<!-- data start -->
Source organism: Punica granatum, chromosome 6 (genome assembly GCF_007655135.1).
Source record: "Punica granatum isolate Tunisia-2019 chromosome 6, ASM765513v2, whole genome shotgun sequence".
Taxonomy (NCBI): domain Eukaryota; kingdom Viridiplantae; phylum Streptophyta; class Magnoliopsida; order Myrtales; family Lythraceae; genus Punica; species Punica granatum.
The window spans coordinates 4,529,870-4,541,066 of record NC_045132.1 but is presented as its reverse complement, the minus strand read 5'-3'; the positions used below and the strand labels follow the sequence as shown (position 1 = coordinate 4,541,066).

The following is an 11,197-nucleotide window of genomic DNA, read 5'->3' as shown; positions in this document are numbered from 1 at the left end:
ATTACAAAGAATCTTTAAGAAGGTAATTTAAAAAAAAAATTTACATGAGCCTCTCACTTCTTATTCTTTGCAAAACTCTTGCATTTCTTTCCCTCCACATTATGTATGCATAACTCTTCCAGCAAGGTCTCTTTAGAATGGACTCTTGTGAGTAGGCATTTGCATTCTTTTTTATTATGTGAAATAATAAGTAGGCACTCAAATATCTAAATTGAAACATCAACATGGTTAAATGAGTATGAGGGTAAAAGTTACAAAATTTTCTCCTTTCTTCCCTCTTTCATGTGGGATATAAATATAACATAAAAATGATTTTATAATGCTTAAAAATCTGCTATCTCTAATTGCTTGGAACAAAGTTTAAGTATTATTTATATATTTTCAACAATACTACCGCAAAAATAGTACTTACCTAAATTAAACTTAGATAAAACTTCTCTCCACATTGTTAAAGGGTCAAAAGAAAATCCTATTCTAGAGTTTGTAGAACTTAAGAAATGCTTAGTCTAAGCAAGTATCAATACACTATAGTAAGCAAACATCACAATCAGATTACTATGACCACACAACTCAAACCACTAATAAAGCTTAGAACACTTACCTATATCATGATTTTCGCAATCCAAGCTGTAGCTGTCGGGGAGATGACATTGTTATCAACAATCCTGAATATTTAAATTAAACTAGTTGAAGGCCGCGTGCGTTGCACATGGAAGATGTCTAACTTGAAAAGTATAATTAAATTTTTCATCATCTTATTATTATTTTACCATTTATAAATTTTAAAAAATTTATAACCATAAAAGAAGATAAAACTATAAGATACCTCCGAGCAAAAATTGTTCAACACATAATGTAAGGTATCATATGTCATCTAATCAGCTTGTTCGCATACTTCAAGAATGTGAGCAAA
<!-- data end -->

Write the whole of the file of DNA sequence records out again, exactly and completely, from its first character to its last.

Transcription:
Source organism: Punica granatum, chromosome 6 (genome assembly GCF_007655135.1).
Source record: "Punica granatum isolate Tunisia-2019 chromosome 6, ASM765513v2, whole genome shotgun sequence".
Taxonomy (NCBI): domain Eukaryota; kingdom Viridiplantae; phylum Streptophyta; class Magnoliopsida; order Myrtales; family Lythraceae; genus Punica; species Punica granatum.
The window spans coordinates 4,529,870-4,541,066 of record NC_045132.1 but is presented as its reverse complement, the minus strand read 5'-3'; the positions used below and the strand labels follow the sequence as shown (position 1 = coordinate 4,541,066).

The following is an 11,197-nucleotide window of genomic DNA, read 5'->3' as shown; positions in this document are numbered from 1 at the left end:
ATTACAAAGAATCTTTAAGAAGGTAATTTAAAAAAAAAATTTACATGAGCCTCTCACTTCTTATTCTTTGCAAAACTCTTGCATTTCTTTCCCTCCACATTATGTATGCATAACTCTTCCAGCAAGGTCTCTTTAGAATGGACTCTTGTGAGTAGGCATTTGCATTCTTTTTTATTATGTGAAATAATAAGTAGGCACTCAAATATCTAAATTGAAACATCAACATGGTTAAATGAGTATGAGGGTAAAAGTTACAAAATTTTCTCCTTTCTTCCCTCTTTCATGTGGGATATAAATATAACATAAAAATGATTTTATAATGCTTAAAAATCTGCTATCTCTAATTGCTTGGAACAAAGTTTAAGTATTATTTATATATTTTCAACAATACTACCGCAAAAATAGTACTTACCTAAATTAAACTTAGATAAAACTTCTCTCCACATTGTTAAAGGGTCAAAAGAAAATCCTATTCTAGAGTTTGTAGAACTTAAGAAATGCTTAGTCTAAGCAAGTATCAATACACTATAGTAAGCAAACATCACAATCAGATTACTATGACCACACAACTCAAACCACTAATAAAGCTTAGAACACTTACCTATATCATGATTTTCGCAATCCAAGCTGTAGCTGTCGGGGAGATGACATTGTTATCAACAATCCTGAATATTTAAATTAAACTAGTTGAAGGCCGCGTGCGTTGCACATGGAAGATGTCTAACTTGAAAAGTATAATTAAATTTTTCATCATCTTATTATTATTTTACCATTTATAAATTTTAAAAAATTTATAACCATAAAAGAAGATAAAACTATAAGATACCTCCGAGCAAAAATTGTTCAACACATAATGTAAGGTATCATATGTCATCTAATCAGCTTGTTCGCATACTTCAAGAATGTGAGCAAA